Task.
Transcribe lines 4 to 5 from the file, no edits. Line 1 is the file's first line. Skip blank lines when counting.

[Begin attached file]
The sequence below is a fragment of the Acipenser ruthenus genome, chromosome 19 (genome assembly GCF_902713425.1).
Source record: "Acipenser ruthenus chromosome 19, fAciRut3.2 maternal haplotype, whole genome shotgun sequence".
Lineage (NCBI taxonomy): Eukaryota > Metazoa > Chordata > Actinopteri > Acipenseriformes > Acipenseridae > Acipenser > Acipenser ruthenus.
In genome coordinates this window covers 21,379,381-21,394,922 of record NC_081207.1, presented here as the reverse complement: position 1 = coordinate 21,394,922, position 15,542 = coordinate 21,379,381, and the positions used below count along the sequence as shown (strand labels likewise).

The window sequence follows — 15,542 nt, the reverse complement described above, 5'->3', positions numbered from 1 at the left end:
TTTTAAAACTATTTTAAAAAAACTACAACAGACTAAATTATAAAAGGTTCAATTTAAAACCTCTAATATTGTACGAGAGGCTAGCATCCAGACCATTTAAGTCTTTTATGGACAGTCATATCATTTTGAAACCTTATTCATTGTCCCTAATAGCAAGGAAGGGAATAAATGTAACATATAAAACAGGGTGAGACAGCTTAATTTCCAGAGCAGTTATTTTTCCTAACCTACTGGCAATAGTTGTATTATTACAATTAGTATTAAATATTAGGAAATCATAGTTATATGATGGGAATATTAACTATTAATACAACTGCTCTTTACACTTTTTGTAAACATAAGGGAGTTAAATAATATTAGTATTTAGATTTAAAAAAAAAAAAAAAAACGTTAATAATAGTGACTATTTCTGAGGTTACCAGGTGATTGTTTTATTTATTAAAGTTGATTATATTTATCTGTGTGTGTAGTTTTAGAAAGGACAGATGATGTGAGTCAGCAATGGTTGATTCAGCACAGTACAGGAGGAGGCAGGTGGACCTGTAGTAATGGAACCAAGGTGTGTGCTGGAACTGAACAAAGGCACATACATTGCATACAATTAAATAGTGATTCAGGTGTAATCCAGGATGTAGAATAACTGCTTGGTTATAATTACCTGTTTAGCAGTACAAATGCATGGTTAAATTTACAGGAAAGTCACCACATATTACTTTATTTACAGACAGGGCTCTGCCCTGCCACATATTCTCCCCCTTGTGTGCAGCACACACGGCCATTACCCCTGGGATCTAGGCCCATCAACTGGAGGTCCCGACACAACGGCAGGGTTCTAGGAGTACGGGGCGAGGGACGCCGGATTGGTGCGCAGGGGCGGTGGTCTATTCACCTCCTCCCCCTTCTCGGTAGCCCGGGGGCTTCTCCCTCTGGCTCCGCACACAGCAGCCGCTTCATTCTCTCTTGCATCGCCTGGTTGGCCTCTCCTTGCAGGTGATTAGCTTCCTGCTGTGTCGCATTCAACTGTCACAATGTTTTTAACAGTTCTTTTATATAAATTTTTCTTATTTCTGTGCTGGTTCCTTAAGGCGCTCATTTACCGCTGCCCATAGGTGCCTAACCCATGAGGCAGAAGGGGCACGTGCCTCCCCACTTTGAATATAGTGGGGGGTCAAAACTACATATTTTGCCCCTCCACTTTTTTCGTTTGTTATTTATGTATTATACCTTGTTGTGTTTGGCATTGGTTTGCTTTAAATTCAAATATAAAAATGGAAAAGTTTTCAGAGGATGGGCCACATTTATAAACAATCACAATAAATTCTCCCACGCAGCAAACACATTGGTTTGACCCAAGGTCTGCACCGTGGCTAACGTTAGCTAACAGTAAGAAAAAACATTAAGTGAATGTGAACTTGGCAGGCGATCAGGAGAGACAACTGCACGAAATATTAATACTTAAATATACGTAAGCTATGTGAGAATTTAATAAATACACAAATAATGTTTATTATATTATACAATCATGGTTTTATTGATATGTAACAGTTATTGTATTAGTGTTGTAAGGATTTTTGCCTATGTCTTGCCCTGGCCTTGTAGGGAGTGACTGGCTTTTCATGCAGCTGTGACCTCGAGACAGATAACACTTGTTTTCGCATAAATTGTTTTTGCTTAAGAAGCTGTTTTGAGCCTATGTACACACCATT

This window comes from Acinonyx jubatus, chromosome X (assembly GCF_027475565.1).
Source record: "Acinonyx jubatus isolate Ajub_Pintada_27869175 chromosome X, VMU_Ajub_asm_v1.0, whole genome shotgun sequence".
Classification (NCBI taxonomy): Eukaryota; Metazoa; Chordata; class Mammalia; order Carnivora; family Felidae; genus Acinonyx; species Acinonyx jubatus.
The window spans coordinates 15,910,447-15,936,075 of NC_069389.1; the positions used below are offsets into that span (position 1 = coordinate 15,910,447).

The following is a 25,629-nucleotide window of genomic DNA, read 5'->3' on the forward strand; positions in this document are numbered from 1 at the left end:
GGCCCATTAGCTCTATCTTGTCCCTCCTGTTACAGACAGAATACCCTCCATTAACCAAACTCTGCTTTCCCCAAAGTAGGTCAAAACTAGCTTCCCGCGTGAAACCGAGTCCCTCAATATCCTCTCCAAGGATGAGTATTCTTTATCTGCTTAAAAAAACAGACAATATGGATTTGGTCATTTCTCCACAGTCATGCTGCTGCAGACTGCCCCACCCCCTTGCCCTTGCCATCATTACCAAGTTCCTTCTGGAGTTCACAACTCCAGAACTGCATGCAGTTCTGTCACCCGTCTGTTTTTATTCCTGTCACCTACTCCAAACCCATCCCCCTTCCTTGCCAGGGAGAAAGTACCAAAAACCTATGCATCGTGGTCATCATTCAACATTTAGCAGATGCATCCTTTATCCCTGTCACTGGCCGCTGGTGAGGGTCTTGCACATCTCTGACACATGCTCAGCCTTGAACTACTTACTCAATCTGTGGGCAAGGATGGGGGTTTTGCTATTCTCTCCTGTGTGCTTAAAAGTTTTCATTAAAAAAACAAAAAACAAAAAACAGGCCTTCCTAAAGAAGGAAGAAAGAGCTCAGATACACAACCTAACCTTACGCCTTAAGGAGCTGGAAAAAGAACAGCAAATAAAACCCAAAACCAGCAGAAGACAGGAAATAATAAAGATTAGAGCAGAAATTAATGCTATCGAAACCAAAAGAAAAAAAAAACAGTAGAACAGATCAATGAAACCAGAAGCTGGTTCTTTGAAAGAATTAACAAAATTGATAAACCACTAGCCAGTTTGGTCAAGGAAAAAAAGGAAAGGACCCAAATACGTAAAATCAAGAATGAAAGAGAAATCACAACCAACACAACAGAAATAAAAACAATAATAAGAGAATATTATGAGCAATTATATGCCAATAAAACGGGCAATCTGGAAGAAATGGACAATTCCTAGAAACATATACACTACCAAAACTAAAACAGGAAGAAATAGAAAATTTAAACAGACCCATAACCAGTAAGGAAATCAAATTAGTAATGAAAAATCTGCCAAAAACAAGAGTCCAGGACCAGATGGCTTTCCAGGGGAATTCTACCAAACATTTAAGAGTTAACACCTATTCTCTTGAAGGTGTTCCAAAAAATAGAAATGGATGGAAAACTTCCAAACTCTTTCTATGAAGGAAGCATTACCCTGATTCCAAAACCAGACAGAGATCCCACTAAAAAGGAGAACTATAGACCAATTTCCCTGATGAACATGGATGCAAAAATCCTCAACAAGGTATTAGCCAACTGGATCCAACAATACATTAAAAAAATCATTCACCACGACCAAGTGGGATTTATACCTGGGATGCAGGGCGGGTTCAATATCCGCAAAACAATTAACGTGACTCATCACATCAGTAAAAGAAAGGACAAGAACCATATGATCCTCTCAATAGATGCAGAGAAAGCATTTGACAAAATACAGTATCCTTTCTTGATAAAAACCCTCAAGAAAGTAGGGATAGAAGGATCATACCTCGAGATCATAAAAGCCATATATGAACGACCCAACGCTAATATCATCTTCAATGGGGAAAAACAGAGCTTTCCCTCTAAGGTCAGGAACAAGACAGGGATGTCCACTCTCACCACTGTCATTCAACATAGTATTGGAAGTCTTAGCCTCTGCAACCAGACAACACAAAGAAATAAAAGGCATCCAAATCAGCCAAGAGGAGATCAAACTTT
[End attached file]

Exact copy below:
In genome coordinates this window covers 21,379,381-21,394,922 of record NC_081207.1, presented here as the reverse complement: position 1 = coordinate 21,394,922, position 15,542 = coordinate 21,379,381, and the positions used below count along the sequence as shown (strand labels likewise).

The window sequence follows — 15,542 nt, the reverse complement described above, 5'->3', positions numbered from 1 at the left end: